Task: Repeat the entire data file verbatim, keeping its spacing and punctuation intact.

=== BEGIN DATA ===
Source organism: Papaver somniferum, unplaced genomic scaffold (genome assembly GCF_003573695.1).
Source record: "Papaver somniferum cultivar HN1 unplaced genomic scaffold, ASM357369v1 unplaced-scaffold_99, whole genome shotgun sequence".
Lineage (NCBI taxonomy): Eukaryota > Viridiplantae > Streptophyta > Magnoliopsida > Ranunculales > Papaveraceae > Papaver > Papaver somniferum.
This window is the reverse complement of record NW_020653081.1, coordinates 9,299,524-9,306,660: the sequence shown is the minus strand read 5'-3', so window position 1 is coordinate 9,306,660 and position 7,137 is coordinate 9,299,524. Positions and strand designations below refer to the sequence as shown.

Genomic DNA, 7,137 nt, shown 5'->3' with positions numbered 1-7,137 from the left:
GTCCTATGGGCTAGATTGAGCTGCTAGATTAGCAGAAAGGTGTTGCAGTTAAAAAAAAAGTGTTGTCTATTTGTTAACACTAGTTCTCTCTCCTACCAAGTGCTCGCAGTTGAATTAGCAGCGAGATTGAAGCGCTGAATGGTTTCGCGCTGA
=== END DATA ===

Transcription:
Source organism: Papaver somniferum, unplaced genomic scaffold (genome assembly GCF_003573695.1).
Source record: "Papaver somniferum cultivar HN1 unplaced genomic scaffold, ASM357369v1 unplaced-scaffold_99, whole genome shotgun sequence".
Lineage (NCBI taxonomy): Eukaryota > Viridiplantae > Streptophyta > Magnoliopsida > Ranunculales > Papaveraceae > Papaver > Papaver somniferum.
This window is the reverse complement of record NW_020653081.1, coordinates 9,299,524-9,306,660: the sequence shown is the minus strand read 5'-3', so window position 1 is coordinate 9,306,660 and position 7,137 is coordinate 9,299,524. Positions and strand designations below refer to the sequence as shown.

Genomic DNA, 7,137 nt, shown 5'->3' with positions numbered 1-7,137 from the left:
GTCCTATGGGCTAGATTGAGCTGCTAGATTAGCAGAAAGGTGTTGCAGTTAAAAAAAAAGTGTTGTCTATTTGTTAACACTAGTTCTCTCTCCTACCAAGTGCTCGCAGTTGAATTAGCAGCGAGATTGAAGCGCTGAATGGTTTCGCGCTGA